Whales are Dying
From Plastic Ingestion
A ten-meter sperm whale washed up on the south coast of Spain. A necropsy found the cause of death to be intestinal blockage. Found in the young whale's stomach were 59 different types of plastic products weighing 37 pounds, which caused the whale to starve. Among the findings were two stretches of transparent plastic of the type used to build hot houses to shade tomatoes, plastic bags, two pots, 9 meters of rope, two stretches of hose, and a spray canister.
Click on this link to see a video of a young Bryde's whale stranded on a beach in Cairns, dying from ingestion of plastic. Warning: graphic video.
Plastic waste must be reduced. Single-use plastic bags are choking, suffocating or killing millions of birds, turtles and marine life every year
Save The Whales educates people to ban plastic bag use. Help by bringing your own reusable water bottle and coffee cup to work. Take reusable cloth bags to the grocery store. Always reduce, reuse, recycle.
Goal: If your city or county doesn't have a plan to deal with plastic bags, please get an initiative on the next ballot.
Vaquita Makes Headway
Help Us Make it All The Way
Isabella with our Vaquita Model, Hope
Because you signed petitions and made your voices heard we have gotten this far: Mexico took the gillnets out of the vaquita area in April 2015 for two years. It was a huge victory, but we need to make this permanent. Two years is not nearly enough for a species that has been so decimated to survive. Mexico will need to support the fishermen who are willing to use more sustainable methods of fishing than gillnets. It is essential for the survival of the vaquita and other marine species in the Sea of Cortez. If you want to help the vaquita, go to
https://www.change.org/p/make-the-gillnet-ban-permanent-to-save-the-vaquita and there are a number of suggestions for you.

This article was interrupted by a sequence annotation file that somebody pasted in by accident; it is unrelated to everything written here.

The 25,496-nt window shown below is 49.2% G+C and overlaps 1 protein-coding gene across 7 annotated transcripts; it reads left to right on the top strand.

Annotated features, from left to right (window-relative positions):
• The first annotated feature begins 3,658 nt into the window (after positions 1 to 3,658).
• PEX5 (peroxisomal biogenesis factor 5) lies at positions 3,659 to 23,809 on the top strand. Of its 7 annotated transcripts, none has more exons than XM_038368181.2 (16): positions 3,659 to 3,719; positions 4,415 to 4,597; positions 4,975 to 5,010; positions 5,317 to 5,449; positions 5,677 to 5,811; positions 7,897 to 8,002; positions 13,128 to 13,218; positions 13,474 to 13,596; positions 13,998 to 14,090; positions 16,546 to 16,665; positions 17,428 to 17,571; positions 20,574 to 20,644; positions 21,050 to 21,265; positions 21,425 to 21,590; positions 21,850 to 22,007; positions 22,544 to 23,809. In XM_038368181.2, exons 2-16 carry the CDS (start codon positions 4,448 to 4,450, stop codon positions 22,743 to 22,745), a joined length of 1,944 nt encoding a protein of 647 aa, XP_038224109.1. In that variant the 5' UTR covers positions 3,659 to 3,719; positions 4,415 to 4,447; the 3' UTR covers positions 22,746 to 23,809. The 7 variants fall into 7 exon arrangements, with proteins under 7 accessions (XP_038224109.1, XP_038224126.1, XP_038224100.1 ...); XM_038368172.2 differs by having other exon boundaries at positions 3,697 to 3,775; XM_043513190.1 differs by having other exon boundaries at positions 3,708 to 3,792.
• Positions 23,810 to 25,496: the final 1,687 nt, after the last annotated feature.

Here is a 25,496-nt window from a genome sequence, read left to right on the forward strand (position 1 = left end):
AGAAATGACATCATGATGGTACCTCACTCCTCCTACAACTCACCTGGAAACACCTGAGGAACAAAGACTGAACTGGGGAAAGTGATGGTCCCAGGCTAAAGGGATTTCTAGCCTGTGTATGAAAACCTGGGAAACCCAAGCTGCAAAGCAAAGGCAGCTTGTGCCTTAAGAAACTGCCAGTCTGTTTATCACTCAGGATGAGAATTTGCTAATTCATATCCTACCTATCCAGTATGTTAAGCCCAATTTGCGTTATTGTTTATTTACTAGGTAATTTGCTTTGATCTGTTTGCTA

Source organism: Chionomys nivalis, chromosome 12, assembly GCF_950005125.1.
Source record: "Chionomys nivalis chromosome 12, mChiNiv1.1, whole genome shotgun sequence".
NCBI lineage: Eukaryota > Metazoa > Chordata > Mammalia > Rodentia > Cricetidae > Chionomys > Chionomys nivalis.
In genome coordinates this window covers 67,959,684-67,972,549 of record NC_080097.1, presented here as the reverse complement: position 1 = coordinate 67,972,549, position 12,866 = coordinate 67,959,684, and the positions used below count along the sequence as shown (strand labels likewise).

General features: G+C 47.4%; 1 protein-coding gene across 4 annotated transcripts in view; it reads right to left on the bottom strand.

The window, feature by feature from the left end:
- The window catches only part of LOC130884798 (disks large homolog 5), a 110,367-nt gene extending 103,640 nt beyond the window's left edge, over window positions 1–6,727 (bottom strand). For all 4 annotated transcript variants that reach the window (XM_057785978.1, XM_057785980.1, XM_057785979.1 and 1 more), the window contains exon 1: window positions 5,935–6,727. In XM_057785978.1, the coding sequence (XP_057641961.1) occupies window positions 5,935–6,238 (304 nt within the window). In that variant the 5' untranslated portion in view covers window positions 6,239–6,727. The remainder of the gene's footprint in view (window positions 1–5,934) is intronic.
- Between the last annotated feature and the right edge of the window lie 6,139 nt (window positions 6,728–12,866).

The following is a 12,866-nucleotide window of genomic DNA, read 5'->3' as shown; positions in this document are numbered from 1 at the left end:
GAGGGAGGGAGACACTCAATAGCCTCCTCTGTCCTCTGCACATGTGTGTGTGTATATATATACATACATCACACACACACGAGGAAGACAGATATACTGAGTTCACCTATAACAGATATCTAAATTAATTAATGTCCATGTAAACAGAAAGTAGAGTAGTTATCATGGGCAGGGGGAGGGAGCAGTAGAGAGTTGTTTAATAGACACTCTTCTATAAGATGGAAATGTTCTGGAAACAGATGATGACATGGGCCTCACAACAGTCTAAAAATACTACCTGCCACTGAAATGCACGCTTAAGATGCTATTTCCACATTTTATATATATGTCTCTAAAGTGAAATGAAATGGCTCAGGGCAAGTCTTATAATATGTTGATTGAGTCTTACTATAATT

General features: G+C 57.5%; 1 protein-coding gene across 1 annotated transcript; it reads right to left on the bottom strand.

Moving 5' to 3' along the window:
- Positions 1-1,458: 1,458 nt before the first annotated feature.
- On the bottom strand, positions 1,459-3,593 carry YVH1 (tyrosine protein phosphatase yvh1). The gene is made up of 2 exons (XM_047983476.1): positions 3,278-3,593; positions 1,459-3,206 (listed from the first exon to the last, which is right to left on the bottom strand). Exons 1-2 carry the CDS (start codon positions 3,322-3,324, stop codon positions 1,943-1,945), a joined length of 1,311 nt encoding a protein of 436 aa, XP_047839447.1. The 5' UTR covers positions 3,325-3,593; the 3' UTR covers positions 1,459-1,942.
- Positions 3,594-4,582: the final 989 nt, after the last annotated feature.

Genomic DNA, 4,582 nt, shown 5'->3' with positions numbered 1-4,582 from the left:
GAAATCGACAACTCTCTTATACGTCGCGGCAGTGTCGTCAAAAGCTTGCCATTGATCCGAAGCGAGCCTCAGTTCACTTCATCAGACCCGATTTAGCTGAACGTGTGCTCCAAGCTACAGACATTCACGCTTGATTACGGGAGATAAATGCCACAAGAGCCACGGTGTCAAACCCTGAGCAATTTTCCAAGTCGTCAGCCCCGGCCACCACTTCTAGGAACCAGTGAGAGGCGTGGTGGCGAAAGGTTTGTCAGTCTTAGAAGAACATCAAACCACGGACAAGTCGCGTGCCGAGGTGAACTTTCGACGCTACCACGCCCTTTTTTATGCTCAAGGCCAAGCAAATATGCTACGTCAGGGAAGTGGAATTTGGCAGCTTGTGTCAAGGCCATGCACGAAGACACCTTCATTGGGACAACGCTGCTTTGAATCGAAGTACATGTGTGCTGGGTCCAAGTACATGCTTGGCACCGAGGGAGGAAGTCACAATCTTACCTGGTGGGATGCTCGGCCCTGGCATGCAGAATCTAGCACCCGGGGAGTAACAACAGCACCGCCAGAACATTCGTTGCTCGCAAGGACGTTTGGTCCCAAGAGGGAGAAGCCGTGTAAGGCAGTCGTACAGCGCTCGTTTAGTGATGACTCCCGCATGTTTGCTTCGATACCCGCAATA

In addition to the the vaquita being incidental kill in fishermen's gillnets, the illegal fishery for totoaba began in 2012 which was a devastating blow to vaquita. The totoaba is an endangered fish whose swim bladder is used in China for an aphrodiasiac and they sell for thousands of dollars. Vaquita are also caught and drown in fishnets set for totoaba.
The vaquita only gives birth every two years, unlike some other cetaceans, and doesn't reach reproductive age until 7. With such a low population there will be few breeding females. This is why 20 years and beyond are needed to reach population stability.
Please give this matter your attention for the vaquita.
For a history and more information on the vaquita.
Whale Fest In MontereyThe recent WhaleFest in Monterey, California, on January 23 and 23 was held to celebrate the migration of gray whales throughout the Monterey Bay National Marine Sanctuary. Every year the festival grows in attendance. Now in its sixth year, the festival features musical performances and educational displays. Save The Whales educated visitors about the vaquita.
Eight Year Old Raises $1,000
for Save The Whales
Eva is 8 years old and, is a third grader from Leesburg, VA. She learned about blue whales when she was doing a reading comprehension test online and decided to do something to help them. With assistance from her mom, dad and brother, she created Eva Saves the Whales. She loves learning about the whales, and was interviewed by her local paper Loudoun Now.
Eva is an artist at heart who loves animals and has painted in acrylics since she was four.
She has entered
many art shows and competitions.
For Save The Whales, she designed a whale bracelet and necklace for Christmas sales and worked very hard to hit her goal of $1,000. She wants to be an artist when she grows up.
One day she hopes to see whales in real life. We hope she can too.
We thank you for all your efforts.
Maris Sidenstecker I
Executive Director, Save The Whales
501(c)(3) nonprofit organization
Voted Top-Rated NonProfit 2015